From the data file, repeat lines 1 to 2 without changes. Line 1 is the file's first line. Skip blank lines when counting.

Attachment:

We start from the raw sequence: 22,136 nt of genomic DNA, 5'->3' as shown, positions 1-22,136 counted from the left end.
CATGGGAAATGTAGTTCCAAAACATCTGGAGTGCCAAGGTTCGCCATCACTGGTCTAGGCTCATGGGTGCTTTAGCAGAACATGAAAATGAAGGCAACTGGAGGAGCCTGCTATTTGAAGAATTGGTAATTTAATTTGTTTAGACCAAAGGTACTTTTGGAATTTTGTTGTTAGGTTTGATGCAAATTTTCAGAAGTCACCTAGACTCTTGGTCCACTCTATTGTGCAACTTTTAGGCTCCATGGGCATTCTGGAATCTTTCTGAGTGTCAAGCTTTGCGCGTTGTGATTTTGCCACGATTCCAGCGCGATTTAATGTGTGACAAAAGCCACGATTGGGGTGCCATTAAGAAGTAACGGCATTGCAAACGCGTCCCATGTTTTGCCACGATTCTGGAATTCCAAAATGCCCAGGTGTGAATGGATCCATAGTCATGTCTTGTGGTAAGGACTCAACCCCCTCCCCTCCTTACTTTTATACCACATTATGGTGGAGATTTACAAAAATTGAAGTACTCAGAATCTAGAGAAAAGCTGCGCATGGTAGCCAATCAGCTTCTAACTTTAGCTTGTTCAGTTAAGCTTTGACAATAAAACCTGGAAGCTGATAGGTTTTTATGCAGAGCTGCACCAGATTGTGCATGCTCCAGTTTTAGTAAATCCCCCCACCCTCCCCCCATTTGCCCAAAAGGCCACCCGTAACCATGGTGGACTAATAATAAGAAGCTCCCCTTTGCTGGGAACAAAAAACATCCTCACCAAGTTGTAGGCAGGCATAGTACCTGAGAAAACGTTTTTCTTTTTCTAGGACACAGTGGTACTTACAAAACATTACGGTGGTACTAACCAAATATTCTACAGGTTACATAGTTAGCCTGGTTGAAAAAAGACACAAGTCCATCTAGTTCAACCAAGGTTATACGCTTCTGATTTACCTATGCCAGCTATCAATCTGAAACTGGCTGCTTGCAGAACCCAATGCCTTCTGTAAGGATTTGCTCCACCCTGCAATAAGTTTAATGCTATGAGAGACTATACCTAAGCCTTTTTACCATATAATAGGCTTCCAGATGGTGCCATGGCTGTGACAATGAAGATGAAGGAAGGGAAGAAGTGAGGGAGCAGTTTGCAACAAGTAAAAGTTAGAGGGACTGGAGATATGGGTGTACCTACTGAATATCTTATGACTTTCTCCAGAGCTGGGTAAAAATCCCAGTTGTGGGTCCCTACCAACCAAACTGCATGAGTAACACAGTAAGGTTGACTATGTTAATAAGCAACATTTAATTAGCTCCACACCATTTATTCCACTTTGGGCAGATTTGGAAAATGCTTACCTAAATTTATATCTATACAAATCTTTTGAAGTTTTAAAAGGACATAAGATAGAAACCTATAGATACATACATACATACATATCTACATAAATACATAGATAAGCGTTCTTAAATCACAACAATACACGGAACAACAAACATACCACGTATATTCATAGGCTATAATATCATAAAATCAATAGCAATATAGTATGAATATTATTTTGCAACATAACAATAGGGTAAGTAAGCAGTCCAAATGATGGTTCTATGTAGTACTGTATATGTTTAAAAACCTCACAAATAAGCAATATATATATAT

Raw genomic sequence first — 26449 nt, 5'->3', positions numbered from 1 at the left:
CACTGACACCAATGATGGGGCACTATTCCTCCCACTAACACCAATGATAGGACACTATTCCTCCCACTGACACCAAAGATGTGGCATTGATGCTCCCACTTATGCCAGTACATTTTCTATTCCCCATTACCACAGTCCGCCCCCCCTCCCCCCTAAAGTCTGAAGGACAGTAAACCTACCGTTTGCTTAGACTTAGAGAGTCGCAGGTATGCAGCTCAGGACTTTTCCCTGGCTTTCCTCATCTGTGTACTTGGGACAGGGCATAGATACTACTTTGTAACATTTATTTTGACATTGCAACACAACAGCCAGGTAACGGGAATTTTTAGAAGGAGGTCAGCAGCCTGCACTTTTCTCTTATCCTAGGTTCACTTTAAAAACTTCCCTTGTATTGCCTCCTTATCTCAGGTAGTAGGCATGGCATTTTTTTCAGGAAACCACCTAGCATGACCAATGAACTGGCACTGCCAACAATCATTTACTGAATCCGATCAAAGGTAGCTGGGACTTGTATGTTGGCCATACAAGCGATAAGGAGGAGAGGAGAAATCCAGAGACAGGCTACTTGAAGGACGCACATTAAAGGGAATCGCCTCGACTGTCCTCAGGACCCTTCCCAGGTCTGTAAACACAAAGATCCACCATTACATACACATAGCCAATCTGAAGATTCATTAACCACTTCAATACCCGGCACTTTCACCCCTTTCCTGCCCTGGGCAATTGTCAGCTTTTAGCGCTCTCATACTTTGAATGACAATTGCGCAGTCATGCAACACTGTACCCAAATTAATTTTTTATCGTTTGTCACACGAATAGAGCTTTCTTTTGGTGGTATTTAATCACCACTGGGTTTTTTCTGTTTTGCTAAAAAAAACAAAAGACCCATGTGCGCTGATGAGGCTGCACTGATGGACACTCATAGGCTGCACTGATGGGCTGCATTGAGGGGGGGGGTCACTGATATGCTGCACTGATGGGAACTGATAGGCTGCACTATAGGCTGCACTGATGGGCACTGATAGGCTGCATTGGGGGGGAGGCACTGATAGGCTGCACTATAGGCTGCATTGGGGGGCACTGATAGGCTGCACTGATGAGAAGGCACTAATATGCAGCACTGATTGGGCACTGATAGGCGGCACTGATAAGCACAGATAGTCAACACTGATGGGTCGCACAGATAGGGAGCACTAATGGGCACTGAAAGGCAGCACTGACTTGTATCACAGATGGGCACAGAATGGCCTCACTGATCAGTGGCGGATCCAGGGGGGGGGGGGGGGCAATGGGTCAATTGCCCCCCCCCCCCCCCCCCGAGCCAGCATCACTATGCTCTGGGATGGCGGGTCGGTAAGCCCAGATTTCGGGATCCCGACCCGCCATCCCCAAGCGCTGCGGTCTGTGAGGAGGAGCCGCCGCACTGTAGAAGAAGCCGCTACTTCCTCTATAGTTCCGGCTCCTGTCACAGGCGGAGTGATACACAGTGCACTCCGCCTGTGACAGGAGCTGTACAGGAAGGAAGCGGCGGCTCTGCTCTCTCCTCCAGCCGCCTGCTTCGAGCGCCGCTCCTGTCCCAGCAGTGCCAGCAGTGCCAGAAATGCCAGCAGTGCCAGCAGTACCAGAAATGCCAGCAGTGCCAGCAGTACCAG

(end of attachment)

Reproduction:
We start from the raw sequence: 22,136 nt of genomic DNA, 5'->3' as shown, positions 1-22,136 counted from the left end.
CATGGGAAATGTAGTTCCAAAACATCTGGAGTGCCAAGGTTCGCCATCACTGGTCTAGGCTCATGGGTGCTTTAGCAGAACATGAAAATGAAGGCAACTGGAGGAGCCTGCTATTTGAAGAATTGGTAATTTAATTTGTTTAGACCAAAGGTACTTTTGGAATTTTGTTGTTAGGTTTGATGCAAATTTTCAGAAGTCACCTAGACTCTTGGTCCACTCTATTGTGCAACTTTTAGGCTCCATGGGCATTCTGGAATCTTTCTGAGTGTCAAGCTTTGCGCGTTGTGATTTTGCCACGATTCCAGCGCGATTTAATGTGTGACAAAAGCCACGATTGGGGTGCCATTAAGAAGTAACGGCATTGCAAACGCGTCCCATGTTTTGCCACGATTCTGGAATTCCAAAATGCCCAGGTGTGAATGGATCCATAGTCATGTCTTGTGGTAAGGACTCAACCCCCTCCCCTCCTTACTTTTATACCACATTATGGTGGAGATTTACAAAAATTGAAGTACTCAGAATCTAGAGAAAAGCTGCGCATGGTAGCCAATCAGCTTCTAACTTTAGCTTGTTCAGTTAAGCTTTGACAATAAAACCTGGAAGCTGATAGGTTTTTATGCAGAGCTGCACCAGATTGTGCATGCTCCAGTTTTAGTAAATCCCCCCACCCTCCCCCCATTTGCCCAAAAGGCCACCCGTAACCATGGTGGACTAATAATAAGAAGCTCCCCTTTGCTGGGAACAAAAAACATCCTCACCAAGTTGTAGGCAGGCATAGTACCTGAGAAAACGTTTTTCTTTTTCTAGGACACAGTGGTACTTACAAAACATTACGGTGGTACTAACCAAATATTCTACAGGTTACATAGTTAGCCTGGTTGAAAAAAGACACAAGTCCATCTAGTTCAACCAAGGTTATACGCTTCTGATTTACCTATGCCAGCTATCAATCTGAAACTGGCTGCTTGCAGAACCCAATGCCTTCTGTAAGGATTTGCTCCACCCTGCAATAAGTTTAATGCTATGAGAGACTATACCTAAGCCTTTTTACCATATAATAGGCTTCCAGATGGTGCCATGGCTGTGACAATGAAGATGAAGGAAGGGAAGAAGTGAGGGAGCAGTTTGCAACAAGTAAAAGTTAGAGGGACTGGAGATATGGGTGTACCTACTGAATATCTTATGACTTTCTCCAGAGCTGGGTAAAAATCCCAGTTGTGGGTCCCTACCAACCAAACTGCATGAGTAACACAGTAAGGTTGACTATGTTAATAAGCAACATTTAATTAGCTCCACACCATTTATTCCACTTTGGGCAGATTTGGAAAATGCTTACCTAAATTTATATCTATACAAATCTTTTGAAGTTTTAAAAGGACATAAGATAGAAACCTATAGATACATACATACATACATATCTACATAAATACATAGATAAGCGTTCTTAAATCACAACAATACACGGAACAACAAACATACCACGTATATTCATAGGCTATAATATCATAAAATCAATAGCAATATAGTATGAATATTATTTTGCAACATAACAATAGGGTAAGTAAGCAGTCCAAATGATGGTTCTATGTAGTACTGTATATGTTTAAAAACCTCACAAATAAGCAATATATATATAT